Getting Through Customs in the Bahamas

Know current Bahamas customs regulations to minimize delays

Photo credit: © Nick Perez

Bahamas Customs
 

The Bahamas offers countless shopping opportunities, and there's a special souvenir for any and every taste. Knowing the Bahamas' customs regulations, as well as the customs regulations of your home country, will guarantee a hassle-free travel experience.

As a Caribbean visitor, be aware of the following Bahamas customs tips and rules before entering the region:

  • You may bring up to two liters of alcohol and two cartons of cigarettes to the Caribbean islands.

  • You may bring a "reasonable" amount of duty-free goods for personal use; anything deemed in excess of "reasonable" may incur an import tax.

  • All prescription drugs must be accompanied by an official prescription.

It is illegal to import a firearm or ammunition into the Bahamas or to possess a firearm in the country without appropriate permission. Tourists who arrive by private boat are required to declare firearms to Bahamian Customs and leave firearms on the boat while on land. Penalties are strict, and can involve heavy fines, lengthy prison terms, or both. For further information, U.S. Citizens can contact the Embassy of the Commonwealth of the Bahamas in Washington, D.C. or the Bahamian consulates in Miami or New York. Citizens of other countries can contact these as well, or may be able to find embassies or consulates in their own countries by visiting our guide to Embassies and Consulates in the Bahamas.

Maps

United States citizens: To avoid paying duties on the foreign-made high-ticket items you already own and take with you on your Caribbean trip, register them with customs before you leave the U.S. Consider filing a Certificate of Registration for items such as laptop computers, cameras, watches, and other digital devices identified with serial numbers or other permanent markings; you can keep the certificate for other trips. Otherwise, bring a sales receipt or insurance form to show that you owned the item before you left the United States.

As an island shopper, and before returning home, remember these things:

  • Keep receipts for all items you buy in the Caribbean.

  • Upon departing your island getaway, make sure your purchases are easily accessible in case your home country's customs officials request an inspection.

  • If you have any questions or complaints about your customs experience, write to the port director at your point of reentry.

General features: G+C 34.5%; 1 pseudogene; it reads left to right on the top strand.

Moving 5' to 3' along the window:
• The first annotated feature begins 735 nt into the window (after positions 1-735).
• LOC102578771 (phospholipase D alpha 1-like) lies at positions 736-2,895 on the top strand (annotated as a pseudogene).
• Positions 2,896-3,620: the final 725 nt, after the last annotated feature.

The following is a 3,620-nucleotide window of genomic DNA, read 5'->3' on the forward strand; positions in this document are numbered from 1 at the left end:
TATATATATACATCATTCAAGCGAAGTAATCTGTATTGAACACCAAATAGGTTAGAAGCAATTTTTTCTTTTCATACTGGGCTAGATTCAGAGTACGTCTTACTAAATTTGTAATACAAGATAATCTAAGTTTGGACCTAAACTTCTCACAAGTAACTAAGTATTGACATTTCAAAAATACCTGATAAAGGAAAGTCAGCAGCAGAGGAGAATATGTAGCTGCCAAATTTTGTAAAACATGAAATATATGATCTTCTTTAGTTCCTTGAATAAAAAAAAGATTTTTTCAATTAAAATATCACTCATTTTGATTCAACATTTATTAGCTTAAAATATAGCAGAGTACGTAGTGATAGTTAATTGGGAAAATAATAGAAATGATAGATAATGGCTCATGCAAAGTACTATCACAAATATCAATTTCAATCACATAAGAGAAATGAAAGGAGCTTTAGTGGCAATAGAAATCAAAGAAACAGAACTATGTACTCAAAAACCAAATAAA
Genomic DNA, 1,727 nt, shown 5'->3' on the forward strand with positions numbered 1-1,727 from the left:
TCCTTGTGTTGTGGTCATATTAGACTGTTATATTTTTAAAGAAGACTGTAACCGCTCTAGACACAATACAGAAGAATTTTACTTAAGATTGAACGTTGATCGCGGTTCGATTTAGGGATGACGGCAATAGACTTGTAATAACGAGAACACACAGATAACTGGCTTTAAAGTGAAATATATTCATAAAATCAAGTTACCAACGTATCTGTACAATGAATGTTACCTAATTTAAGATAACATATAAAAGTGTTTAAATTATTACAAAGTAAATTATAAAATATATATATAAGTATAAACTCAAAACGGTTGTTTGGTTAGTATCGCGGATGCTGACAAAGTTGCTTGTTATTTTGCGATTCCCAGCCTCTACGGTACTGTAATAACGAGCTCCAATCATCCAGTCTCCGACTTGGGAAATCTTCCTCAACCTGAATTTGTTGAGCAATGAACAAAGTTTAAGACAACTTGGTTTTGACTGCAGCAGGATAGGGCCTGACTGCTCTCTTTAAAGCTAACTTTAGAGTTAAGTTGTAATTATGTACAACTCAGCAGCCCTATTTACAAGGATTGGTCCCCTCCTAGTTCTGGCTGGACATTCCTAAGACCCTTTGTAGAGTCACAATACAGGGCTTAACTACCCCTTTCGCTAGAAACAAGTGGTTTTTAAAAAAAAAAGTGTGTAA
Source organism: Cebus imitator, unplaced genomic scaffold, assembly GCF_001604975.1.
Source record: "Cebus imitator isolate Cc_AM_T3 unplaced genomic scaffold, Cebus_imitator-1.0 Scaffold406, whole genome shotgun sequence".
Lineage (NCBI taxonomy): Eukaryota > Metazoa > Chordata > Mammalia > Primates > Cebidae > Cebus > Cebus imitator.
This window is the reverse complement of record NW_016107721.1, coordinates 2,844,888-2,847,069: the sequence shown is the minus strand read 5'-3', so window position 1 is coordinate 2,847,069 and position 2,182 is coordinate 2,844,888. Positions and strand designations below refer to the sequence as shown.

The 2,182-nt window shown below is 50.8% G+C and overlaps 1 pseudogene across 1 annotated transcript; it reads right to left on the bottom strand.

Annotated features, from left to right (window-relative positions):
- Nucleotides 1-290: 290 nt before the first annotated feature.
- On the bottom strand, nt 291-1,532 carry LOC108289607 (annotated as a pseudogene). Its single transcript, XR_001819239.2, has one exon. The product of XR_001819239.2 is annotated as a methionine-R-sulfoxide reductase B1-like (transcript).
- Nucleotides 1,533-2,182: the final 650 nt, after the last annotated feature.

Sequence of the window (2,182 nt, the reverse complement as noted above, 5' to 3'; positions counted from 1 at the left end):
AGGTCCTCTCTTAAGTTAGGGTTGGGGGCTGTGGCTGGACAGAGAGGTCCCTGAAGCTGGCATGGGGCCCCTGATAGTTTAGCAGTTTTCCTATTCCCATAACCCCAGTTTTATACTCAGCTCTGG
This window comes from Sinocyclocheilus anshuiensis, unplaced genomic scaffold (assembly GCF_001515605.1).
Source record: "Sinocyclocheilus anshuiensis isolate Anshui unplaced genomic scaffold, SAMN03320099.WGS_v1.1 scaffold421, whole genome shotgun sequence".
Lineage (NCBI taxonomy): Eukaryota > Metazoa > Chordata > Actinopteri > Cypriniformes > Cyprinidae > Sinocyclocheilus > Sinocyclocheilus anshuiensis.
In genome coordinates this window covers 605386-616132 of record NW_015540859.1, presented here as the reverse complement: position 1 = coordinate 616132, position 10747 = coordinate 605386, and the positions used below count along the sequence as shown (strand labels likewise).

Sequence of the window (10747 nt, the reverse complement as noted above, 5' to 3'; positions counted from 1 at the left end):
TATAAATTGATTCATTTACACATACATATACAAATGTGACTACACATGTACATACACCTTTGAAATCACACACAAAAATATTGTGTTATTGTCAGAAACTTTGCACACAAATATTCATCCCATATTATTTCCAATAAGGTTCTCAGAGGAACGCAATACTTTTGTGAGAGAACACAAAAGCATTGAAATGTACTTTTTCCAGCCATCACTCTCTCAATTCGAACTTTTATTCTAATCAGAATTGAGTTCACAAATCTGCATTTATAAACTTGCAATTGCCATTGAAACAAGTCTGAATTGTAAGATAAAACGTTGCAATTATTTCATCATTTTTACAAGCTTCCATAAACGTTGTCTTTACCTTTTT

The following additional reentry rules apply for United States citizens:

  • You may bring back to the U.S. up to one liter of alcohol (if you are 21 or older) or perfume containing alcohol, up to 200 cigarettes, and up to 100 non-Cuban cigars. If you stay in the Caribbean for less than 48 hours, you may bring home up to 150 ml of alcohol, up to 50 cigarettes, and up to10 non-Cuban cigars.

  • The following items may be brought home duty-free: original works of art such as paintings, drawings, and sculptures, along with antiques, which are officially defined as objects more than 100 years old.

  • You may send packages home duty-free, with a limit of one parcel per addressee per day, with the exception of alcohol or tobacco products, or perfume worth more than $5(USD).

  • You can mail up to $200(USD) worth of goods home to the U.S. for personal use; be sure to write "PERSONAL USE" on the parcel and attach a list of its contents and their retail value.

  • If you send home a parcel containing personal belongings that have been used, write "AMERICAN GOODS RETURNED" on the package to avoid a duty fee.

  • You may send up to $100(USD) worth of goods as a gift to someone in the U.S. provided you write "UNSOLICITED GIFT" on the package.

Note that mailed items do not affect your duty-free allowance upon your return.

Since customs regulations are subject to change from time to time, it is best to check with your country's specific entry requirements before you leave.

 

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